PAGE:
Planet of Evil

Written by:
Louis Marks
Directed by: David Maloney
Starring: Tom Baker
Year: 1975
Video Availability: Try

One of the earliest reviews I did here, which explains why it's a bit sparse. Not to worry, the rest of season thirteen is all fresh stuff…

For me this is probably the weakest example of Hinchcliffe era Who. People criticise Graham Williams, but The Creature From The Pit jungle was far more realistic than this. The team behind the fourth Doctor handbook called it "one of the most convincingly realised alien environments ever seen on television" - were they on crack or what?

When we open with plastic "scientific equipment", polystyrene rocks, rubber jungles and too-clean actors who are supposed to be muddied and weary it's like Pertwee never left. These are real poor 70s actors, too, the types who spent all their time getting drunk in Groucho's and didn't respect the show enough to learn their lines convincingly. It's not long before an invisible monster attacks.

Somewhat staggered by his travels through video to film and back again, a shaken Doctor is accused of murder. The Pertwee feel continues with Michael Wisher in a non-Davros role, and a black actor who gets just three lines. Planet of Evil episode one is too brightly lit, inadequately acted and poorly directed. A bit poo, really.
* * ˝

After catching the end credits of episode one I'm reminded that David Maloney directed this one. Were there two David Maloneys do you think? Otherwise how could someone who could be so brilliant also be so bland? A major criticism that can levelled at Maloney is his urge to constantly cast Prentis Hancock - though he's in good company with the old buffer who sounds like he's reading his lines from a script, and the black guy with the beard. (Maybe that's why Doctor Who had such a poor representation of race - after him and Rick James narrow-minded producers didn't want to take a chance).

The Doctor references Hamlet, but that's all you'll find in the way of subtext here. This is Doctor Who as pulp SF kid's show, with none of the characterisation or concepts that mark out its best. The occuloid tracker is a decent special effect, and, if it was on wires, then I couldn't tell. Also a good effect is the anti-matter creature, impressive for the period. Not a good effect is the cartoon "force field barrier". Tom's attempt at anger (a sort of grit-toothed bellowed whisper) is faintly embarrassing, self-conscious acting. Not as bad as McCoy doing anger, but Troughton'd wipe the floor with 'em all.
* * ˝

"No, he can't be dead!" screams Sarah-Jane about the Doctor. "He has ceased to exist" counters Sorenson. You expect him to say "he is an ex-parrot", but he never does. So instead Sarah takes advantage of her role as prisoner under armed guard by escaping yet again.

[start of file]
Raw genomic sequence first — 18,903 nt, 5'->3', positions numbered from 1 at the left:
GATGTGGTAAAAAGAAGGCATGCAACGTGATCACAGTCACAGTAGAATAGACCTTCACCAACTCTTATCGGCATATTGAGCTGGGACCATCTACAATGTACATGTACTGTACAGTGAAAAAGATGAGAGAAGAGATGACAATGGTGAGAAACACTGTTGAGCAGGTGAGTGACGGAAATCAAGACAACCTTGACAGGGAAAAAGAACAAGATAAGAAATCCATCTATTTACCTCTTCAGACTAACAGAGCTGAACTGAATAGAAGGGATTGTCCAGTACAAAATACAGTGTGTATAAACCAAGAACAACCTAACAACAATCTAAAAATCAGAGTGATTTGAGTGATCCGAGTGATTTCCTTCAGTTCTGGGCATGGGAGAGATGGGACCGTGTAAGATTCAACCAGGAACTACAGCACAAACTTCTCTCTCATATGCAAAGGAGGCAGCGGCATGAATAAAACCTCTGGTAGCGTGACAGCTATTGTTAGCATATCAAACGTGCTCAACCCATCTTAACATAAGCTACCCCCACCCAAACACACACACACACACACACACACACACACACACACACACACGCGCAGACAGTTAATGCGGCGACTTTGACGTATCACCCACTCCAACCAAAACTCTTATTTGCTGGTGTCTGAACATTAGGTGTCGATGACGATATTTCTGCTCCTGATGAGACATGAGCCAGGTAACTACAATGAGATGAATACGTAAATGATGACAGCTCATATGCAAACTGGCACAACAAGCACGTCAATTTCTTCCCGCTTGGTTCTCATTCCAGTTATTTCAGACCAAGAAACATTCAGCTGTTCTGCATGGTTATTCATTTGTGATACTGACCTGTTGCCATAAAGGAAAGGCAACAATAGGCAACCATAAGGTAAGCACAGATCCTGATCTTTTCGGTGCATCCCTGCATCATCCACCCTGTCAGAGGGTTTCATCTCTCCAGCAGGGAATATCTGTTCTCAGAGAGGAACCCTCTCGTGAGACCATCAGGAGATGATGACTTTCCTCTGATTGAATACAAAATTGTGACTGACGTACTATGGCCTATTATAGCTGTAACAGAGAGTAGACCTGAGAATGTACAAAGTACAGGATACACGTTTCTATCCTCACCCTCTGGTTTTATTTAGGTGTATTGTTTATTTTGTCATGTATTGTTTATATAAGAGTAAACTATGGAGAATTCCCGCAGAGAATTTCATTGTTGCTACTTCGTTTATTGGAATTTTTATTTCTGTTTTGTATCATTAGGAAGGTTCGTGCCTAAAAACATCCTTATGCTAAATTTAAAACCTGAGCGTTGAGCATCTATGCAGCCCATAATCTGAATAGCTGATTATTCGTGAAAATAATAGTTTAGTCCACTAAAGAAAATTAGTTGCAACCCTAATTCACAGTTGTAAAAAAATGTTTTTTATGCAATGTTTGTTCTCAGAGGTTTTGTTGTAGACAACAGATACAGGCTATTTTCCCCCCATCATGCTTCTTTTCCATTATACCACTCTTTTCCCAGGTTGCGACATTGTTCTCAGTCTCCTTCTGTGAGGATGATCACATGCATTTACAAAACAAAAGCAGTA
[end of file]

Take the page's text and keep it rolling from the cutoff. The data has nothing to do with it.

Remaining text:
This story was partly based on Dr. Jekyll and Mr.Hyde. Imagine such a Who story, set in fog-enshrouded Victorian streets, styled after the 1931 classic starring Frederic March. Instead, it's generic SF pap, done on the cheap. Sorenson's eyes start to glow red - amazing what can happen when you stick CSO on your closed eyelids - while a Morelli, told to get down to the disposal shoot fast, takes his bloody time about it. Weird how all these transformation effects could be achieved so much better in a film 43 years earlier. The Captain again turns against the Doctor, and marches him off at gunpoint, only for him to escape, to be recaptured..

This episode was sponsored by "Boom Mike Shadows R Us".
* *

Like the worst episode of Scooby Doo, the Doctor and Sarah's ejection into space is miraculously halted, despite their being virtually out by the episode's end and left for several minutes.

There's some nice tinkly music in this one when we see the anti-matter, a nice bit of subtlety from Dudley Simpson. That's subtle as in Colin Baker. Prentis Hancock again loses his head and goes around shouting with a gun. What a bore the man is. Still, I bet the local amateur dramatics society was one man down that week.

The superb Frederic March picture had the irony to compensate for any slight silliness inherent in its monster. Planet of Evil has no such irony, making "anti man" as Sarah calls him, somewhat laughable. Tom, meanwhile, has developed the habit of telling everyone mid conversation to "listen". Why don't they turn round and say "I must be listening, otherwise I wouldn't be able to hear you telling me to listen in the first place, would I?"

It's all so niave, childlike and simplistic. The Doctor paraphrasing Oates would seem ironic and intertextual in a Williams production, but in amongst all this earnestness it just seems silly. There are more moments of horror in this one, but when the script and lighting cry out "kid's show" it doesn't quite come off. I tell you what, though, the ending is exciting. As the Doctor battles for his life on a cliff face, the sound man makes it eerie and surreal by dubbing polystyrene squeaks over the action. Not to be outdone, the visual effects man makes one of the rock walls appear to shake when Tom lands against it.

And did I mishear or is the black guy called "Ranjit" in this episode? Why would a black man have a Sikh name? Loveable old 70s Doctor Who and its rubbish racial representation. I look forward to seeing other great characters like Shamus O'Reilly the Welshman and Mr. Chung the Scotsman.

The only real word of praise I can give is to the Tardis interior, which is very cool. Amazingly, this was the first Tom story (yes, yes, Pyramids was produced first before you say it, but in transmission order...) to feature it. Shame the rest of it's not much cop.
* * ˝

This okayish but cheap story has no real appeal for an adult audience, and is curiously flat. It's watchable, but is the weakest Philip Hinchcliffe story bar none. And using half stars in an overall verdict is cheating, so it has to be...
* *